Another day, another dumb tourist blatantly breaking the rules and getting way too close to wildlife in our National Parks. Rocky Mountain National Park took to social media to make an example of this visitor who posed for selfie next to moose last week. RMNP asked this simple multiple choice question to test your knowledge on why this selfie taker behavior was reckless and wrong. Lets see if you get it right:
What is wrong with this picture taken this week in Rocky Mountain National Park?
A: the park visitor has illegally approached wildlife
B: the park visitor is in a closed meadow – a meadow that is closed this time of year to protect wildlife!
C: the young bull moose is demonstrating his concern by laying his ears back
D: the park visitor has his back to the moose while taking a selfie – moose are faster than they look
E: all of the above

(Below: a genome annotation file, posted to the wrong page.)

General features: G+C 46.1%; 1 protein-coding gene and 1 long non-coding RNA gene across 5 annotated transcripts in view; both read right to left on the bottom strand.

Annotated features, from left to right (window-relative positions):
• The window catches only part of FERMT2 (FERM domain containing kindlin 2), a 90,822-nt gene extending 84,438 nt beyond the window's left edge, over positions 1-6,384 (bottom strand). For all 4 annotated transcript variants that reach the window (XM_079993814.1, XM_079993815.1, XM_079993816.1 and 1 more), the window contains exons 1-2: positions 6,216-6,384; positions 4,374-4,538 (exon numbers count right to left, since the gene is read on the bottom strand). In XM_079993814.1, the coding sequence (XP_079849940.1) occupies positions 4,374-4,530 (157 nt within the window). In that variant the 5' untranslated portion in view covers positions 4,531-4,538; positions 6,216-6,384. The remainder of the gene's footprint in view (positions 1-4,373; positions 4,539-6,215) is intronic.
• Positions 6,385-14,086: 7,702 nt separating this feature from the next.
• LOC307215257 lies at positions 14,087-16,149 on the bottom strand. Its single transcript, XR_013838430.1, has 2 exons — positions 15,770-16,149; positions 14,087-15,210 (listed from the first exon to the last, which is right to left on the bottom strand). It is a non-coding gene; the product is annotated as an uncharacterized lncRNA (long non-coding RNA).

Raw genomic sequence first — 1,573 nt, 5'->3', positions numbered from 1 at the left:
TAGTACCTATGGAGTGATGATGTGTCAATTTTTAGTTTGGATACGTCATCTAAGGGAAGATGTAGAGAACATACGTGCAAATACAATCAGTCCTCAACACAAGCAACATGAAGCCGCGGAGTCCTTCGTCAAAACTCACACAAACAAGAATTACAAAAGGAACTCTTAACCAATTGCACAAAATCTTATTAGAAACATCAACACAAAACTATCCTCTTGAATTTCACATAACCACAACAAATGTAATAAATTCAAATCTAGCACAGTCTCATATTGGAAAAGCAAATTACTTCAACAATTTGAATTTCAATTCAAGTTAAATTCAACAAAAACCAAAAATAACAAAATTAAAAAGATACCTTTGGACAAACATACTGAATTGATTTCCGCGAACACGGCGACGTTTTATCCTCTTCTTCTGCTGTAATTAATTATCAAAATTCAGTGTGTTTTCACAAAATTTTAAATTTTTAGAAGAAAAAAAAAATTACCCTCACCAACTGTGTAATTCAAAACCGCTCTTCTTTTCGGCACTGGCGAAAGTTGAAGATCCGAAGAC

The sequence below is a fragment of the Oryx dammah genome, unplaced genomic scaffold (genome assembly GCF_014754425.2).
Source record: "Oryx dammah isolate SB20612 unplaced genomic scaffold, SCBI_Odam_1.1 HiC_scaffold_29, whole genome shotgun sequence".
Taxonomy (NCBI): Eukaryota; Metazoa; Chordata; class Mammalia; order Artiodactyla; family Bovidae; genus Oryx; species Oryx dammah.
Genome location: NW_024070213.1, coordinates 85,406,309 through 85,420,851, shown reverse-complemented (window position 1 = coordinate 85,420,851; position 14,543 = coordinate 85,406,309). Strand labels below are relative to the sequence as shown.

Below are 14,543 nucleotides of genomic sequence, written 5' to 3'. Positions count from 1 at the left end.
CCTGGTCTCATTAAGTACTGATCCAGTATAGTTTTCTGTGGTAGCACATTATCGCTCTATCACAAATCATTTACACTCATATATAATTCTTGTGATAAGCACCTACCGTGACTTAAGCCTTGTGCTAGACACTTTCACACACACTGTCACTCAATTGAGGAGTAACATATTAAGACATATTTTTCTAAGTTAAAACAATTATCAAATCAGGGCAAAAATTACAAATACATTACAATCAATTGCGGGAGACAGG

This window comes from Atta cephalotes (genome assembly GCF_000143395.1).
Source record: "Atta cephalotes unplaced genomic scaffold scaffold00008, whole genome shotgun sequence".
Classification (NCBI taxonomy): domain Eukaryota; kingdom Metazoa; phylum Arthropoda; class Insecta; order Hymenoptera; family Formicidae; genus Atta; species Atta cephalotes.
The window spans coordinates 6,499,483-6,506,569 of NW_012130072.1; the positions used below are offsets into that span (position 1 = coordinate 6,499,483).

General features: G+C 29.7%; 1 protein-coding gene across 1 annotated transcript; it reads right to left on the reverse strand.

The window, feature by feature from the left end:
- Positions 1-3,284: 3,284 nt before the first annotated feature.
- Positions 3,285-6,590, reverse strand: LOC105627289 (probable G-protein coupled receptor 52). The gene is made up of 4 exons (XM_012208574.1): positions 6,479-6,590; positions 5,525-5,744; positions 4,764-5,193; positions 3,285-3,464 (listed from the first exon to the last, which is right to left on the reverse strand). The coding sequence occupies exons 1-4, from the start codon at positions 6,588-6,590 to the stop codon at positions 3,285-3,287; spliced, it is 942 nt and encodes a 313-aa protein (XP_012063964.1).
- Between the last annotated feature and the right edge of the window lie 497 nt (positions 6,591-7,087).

All wildlife in Rocky Mountain National Park are wild animals and they should be given respect and space to be … wild. If an animal is reacting to you, you are too close. For moose and bears, keep back at least 120 feet or 36 meters. That’s more than two school bus lengths.
Don’t ask how close you can get, ask how far you should stay back. Learn more safe wildlife viewing tips HERE.
CORRECT ANSWER: E (ALL OF THE ABOVE)
If you’re planning a trip to a National Park please follow all safety guidelines and member that a long-distance relationship with wildlife is best. Stay on trails, roads or other hard surfaces. Do not approach wildlife. Instead, remember to pack your binoculars and/or a good telephoto lens.
When viewing bighorn sheep, elk, and deer, keep back at least 75 feet (23m). This is the length of two school buses. Moose and black bears need more space – keep back at least 120 feet (36m). All wildlife, including all small furry ones and ones that fly, need plenty of space. If they are reacting to us, then we are too close. It is illegal to feed, approach, or harass wildlife.
Don’t ask how close you can get, ask how far you should stay back.
This article was originally published by Unofficialnetworks.com. Read the original article here.